Reported in the New York Times, Sept. 19; based on Leonard E. Burman, William G. Gale, Jeffrey Rohaly and Benjamin Harris, “The Individual AMT: Problems and Potential Solutions,” Sept.18, Urban-Brookings Tax Policy Center.
• The President’s Critical Infrastructure Protection Board released a draft of the National Strategy to Secure Cyberspace last month and is inviting comments. It is the first national blueprint to bring together businesses, government agencies, universities and individuals to make cyberspace a safer place in which to do business and communicate.
Cyber security is critical because information is the currency of today’s digital economy. There are a variety of challenges to secure cyberspace, including computer viruses, worms, and hackers. They range from minor nuisances to multibillion-dollar global attacks, and everyone is vulnerable.
Electronic Data Systems Corp. said companies lose $1 million to $3 million an hour in computer downtime and data loss. Businesses worldwide collectively spend $2 billion to $9 billion to eliminate the effects of a major virus like the I Love You/Love Bug or Code Red.
EDS alone counters 650 attempted break-ins and three new viruses every day on the servers it runs for 2,500 corporate clients and 3 million users.
The National Strategy to Secure Cyberspace encompasses all Internet users and information systems. In addition to external information sharing, the strategy recommends that corporations consider creating internal corporate security councils for cyber security coordination and planning.
EDS’s Richard Brown, chairman of the Business Roundtable’s Digital Economy Task Force, said certain steps are essential for business:
• Companies must decentralize their business so their most critical people and technologies aren’t concentrated at a few locations.
They must build redundant, physically separate systems so one system can take over if another goes down.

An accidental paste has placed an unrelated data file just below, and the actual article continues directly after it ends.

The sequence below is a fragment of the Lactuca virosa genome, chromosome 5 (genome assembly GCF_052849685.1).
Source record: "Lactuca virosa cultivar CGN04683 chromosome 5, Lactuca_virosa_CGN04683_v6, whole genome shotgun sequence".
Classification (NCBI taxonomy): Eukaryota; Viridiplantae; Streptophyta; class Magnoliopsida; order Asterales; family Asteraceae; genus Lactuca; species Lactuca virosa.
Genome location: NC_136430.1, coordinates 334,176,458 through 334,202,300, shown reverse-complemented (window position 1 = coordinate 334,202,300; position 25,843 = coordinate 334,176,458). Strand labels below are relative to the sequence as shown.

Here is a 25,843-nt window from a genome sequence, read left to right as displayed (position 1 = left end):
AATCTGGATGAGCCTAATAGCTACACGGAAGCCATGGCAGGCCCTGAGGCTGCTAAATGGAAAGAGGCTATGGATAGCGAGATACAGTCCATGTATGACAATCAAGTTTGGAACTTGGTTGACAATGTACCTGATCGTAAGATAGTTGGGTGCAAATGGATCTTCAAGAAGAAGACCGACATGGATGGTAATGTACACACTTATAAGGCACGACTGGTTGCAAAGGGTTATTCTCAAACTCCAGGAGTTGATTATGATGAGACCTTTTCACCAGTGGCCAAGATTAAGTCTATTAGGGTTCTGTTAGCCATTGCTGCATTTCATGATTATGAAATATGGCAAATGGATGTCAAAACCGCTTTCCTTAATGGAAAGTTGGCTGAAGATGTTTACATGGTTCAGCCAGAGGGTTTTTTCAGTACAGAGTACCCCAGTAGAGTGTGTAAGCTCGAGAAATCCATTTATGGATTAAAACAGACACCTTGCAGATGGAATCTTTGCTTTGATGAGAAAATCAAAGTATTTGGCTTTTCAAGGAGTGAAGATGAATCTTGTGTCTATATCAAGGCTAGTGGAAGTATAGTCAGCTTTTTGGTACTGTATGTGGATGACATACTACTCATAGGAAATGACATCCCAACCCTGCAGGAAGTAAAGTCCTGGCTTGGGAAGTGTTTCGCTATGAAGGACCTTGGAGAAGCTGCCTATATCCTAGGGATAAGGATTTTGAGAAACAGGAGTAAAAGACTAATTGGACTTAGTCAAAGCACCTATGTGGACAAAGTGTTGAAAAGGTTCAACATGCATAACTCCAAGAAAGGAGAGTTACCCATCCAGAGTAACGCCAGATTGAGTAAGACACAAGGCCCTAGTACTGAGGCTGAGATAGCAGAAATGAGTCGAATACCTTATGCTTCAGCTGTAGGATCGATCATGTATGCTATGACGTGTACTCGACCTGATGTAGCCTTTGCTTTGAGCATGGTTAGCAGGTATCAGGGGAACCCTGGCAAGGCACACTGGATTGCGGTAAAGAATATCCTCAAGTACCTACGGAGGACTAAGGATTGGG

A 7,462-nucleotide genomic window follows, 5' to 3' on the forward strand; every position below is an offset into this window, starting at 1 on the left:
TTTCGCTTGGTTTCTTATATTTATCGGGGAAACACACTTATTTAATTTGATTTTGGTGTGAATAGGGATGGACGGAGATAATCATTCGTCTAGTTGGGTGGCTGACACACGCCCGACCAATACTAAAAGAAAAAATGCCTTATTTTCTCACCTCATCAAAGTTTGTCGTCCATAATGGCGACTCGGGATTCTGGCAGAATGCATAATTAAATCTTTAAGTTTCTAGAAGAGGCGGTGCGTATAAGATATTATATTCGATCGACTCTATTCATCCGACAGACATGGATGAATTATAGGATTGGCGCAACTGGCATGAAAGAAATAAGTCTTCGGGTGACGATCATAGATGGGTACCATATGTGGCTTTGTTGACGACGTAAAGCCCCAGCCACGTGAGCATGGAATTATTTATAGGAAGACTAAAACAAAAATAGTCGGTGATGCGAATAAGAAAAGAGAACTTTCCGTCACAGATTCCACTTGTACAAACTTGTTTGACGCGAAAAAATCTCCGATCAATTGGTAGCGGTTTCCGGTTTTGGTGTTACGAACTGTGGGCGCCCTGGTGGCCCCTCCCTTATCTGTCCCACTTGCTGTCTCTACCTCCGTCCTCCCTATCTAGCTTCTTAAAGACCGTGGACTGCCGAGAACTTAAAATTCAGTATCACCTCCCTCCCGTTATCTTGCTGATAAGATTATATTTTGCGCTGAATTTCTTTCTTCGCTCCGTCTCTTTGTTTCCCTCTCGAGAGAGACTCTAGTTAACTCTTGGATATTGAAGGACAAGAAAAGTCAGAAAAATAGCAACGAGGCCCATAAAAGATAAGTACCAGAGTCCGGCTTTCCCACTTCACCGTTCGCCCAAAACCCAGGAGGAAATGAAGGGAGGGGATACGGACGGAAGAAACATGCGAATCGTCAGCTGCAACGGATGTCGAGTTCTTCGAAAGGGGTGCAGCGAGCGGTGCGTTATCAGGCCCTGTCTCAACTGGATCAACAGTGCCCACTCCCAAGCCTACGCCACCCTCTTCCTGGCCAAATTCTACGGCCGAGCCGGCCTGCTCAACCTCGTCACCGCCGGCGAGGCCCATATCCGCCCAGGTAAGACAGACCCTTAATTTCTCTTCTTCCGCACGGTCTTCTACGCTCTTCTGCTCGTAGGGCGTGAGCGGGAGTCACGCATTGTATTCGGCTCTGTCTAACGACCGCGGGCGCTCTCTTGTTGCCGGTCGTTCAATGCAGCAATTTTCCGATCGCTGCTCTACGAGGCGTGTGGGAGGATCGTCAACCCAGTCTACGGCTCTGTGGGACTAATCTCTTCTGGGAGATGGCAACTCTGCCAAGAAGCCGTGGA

• Finally, companies must create emergency communications infrastructures to stabilize mission-critical systems in times of crisis or disaster.
Reported in the Dallas Morning News, 9-23-2002.
Corporate Political Giving
• Industries spend much more on lobbying than they do on political campaigns. According to a new study in the Journal of Economic Perspectives, about 80 percent of campaign contributions are from individuals.
Businesses contribute so little because they receive very little for their money, so contributing more is fruitless.
Individuals, organizations, and companies gave a total of nearly $3 billion to national campaigns in 1999 and 2000 — equivalent to 0.15 percent of annual federal spending. Contributions by individuals average about $115.
Forty percent of all Fortune 500 companies do not have a political action committee — and the average corporate PAC gives only about $1,400 to legislators, far below the legal limit.
Organizations spend 10 times as much on lobbying as on direct campaign contributions.
The study challenges the common wisdom that corporate money runs politics. It finds that politicians’ votes depend almost entirely on their beliefs and the preferences of their voters and their party.
Contributions can help a company’s or and industry’s lobbyists gain access to legislators. The lobbyists can then make their arguments — and they often can then provide the politician with essential information.
Reported in the New York Times, Sept. 19.
• R. James Woolsey, former director of the Central Intelligence Agency, will speak at a special John Locke Foundation dinner at 7 p.m. Oct. 30 at the Brownestone Hotel in Raleigh.
Woolsey is a partner in the law firm of Shea & Gardner in Washington, D.C. He returned to the firm in January 1995 after being director of the CIA for two year. He has been a member of the boards of directors of several corporations.
Woolsey has also served in the U.S. government as: ambassador to the Negotiation on Conventional Armed Forces in Europe, Vienna, 1989-1991; under secretary of the Navy, 1977-1979; general counsel to the U.S. Senate Committee on Armed Services, 1970-73; and adviser (during military service) on the U.S. Delegation to the Strategic Arms Limitation Talks (SALT I), Helsinki and Vienna, 1969-1970.
He earned a bachelor of arts degree in 1963 from Stanford University (with great distinction, Phi Beta Kappa), a master of arts degree from Oxford University, and an LL.B from Yale Law School in 1968, where he was managing editor of the Yale Law Journal.
For more information or to preregister, contact Kory Swanson or Thomas Croom at (919) 828-3876 or [email protected]
Material published here may be reprinted provided the
Locke Foundation receives prior notice and appropriate credit is given.